OK, I'm confused. So, the blue gauge is measuring vacuum, not pressure? So why does the number go up when freon is added? If the line with the tap is running with a vacuum I'm guessing excess freon has to be vented with the refrigerator NOT running and after things stabilize. How long should that take? If it helps the data plate shows this refrig holds 9 oz.

        Steve

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        • #5
          Originally posted by SteveF View Post
          OK, I'm confused. So, the blue gauge is measuring vacuum, not pressure? So why does the number go up when freon is added? If the line with the tap is running with a vacuum I'm guessing excess freon has to be vented with the refrigerator NOT running and after things stabilize. How long should that take? If it helps the data plate shows this refrig holds 9 oz.

          Steve
          The blue gauge is for the "low side" or suction side of the compressor. Depending on the system, that suction line can run anywheres from a vacuum to over 100psi. The actual blue gauge reads both above zero (pressure) and less than zero (vacuum). Notice the numbers on the gauge less than zero? Most gauges are marked down to 30 inches of vacuum and up to 300psi pressure. The gauge can swing both ways of zero.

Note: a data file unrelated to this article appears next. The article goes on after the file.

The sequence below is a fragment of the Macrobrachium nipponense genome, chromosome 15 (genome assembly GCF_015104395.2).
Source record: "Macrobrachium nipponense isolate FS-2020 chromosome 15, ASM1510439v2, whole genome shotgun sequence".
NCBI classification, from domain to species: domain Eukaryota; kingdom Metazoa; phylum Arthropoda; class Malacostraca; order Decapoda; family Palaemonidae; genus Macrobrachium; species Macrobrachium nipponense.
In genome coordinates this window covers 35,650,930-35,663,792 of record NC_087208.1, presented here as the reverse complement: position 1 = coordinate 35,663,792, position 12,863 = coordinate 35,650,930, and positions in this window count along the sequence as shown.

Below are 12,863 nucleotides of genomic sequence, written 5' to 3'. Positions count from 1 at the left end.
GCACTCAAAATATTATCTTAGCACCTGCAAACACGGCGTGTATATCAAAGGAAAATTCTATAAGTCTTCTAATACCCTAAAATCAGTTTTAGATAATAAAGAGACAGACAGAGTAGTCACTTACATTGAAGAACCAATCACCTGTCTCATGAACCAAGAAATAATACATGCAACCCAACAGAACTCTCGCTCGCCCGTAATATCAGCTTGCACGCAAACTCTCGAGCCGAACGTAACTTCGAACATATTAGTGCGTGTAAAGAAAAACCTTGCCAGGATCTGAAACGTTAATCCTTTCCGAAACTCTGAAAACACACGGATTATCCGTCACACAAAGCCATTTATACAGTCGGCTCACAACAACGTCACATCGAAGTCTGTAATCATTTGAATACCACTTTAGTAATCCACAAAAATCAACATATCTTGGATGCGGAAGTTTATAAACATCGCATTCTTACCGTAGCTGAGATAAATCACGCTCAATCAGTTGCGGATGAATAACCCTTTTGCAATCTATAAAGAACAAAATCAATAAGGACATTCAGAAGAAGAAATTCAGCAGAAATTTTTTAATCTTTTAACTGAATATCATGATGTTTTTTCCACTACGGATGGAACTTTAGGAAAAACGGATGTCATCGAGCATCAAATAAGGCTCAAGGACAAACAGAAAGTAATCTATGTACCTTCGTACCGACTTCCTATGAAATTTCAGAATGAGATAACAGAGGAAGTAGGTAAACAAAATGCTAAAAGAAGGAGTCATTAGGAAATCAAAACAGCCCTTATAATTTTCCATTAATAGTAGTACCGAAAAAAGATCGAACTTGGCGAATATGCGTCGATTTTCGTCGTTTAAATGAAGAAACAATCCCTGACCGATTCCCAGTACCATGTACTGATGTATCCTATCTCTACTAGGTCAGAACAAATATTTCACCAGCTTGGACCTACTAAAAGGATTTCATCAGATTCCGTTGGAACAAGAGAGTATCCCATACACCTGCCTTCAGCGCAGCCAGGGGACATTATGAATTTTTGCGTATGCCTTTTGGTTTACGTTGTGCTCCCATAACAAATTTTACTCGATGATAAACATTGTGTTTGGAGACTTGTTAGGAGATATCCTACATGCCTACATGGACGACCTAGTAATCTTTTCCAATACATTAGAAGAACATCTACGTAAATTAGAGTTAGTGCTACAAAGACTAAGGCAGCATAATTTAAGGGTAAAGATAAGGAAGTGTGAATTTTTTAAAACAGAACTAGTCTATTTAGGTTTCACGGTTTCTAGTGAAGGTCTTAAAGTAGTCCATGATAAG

As a example lets say a refrig is very low on freon and the gauge reads 20 inches of vacuum, as freon is added the pressure will increase, first to 10 inches of vacuum, then to zero psi then continuing to +5psi, then +10psi and so on. It will swing from vacuum, through zero and then to pressure.

          Final readings and adjustments MUST be taken after the system has cooled down close to its normal operating temperatures othewise you will not get proper readings.

          In the case of R134a in a low temp unit (refrigerator), yes it runs at less than zero pressure, just slightly less.

          Yes, excess freon would have to be vented with the system off, you only have to wait maybe 2 or 3 minutes after shutting it off and you will see pressure on the blue gauge. The 9oz nameplate charge is indeed a tiny one, its going to be very critical about the freon charge. This is the reason the charge is most commonly weighed into a empty system on tiny units like this.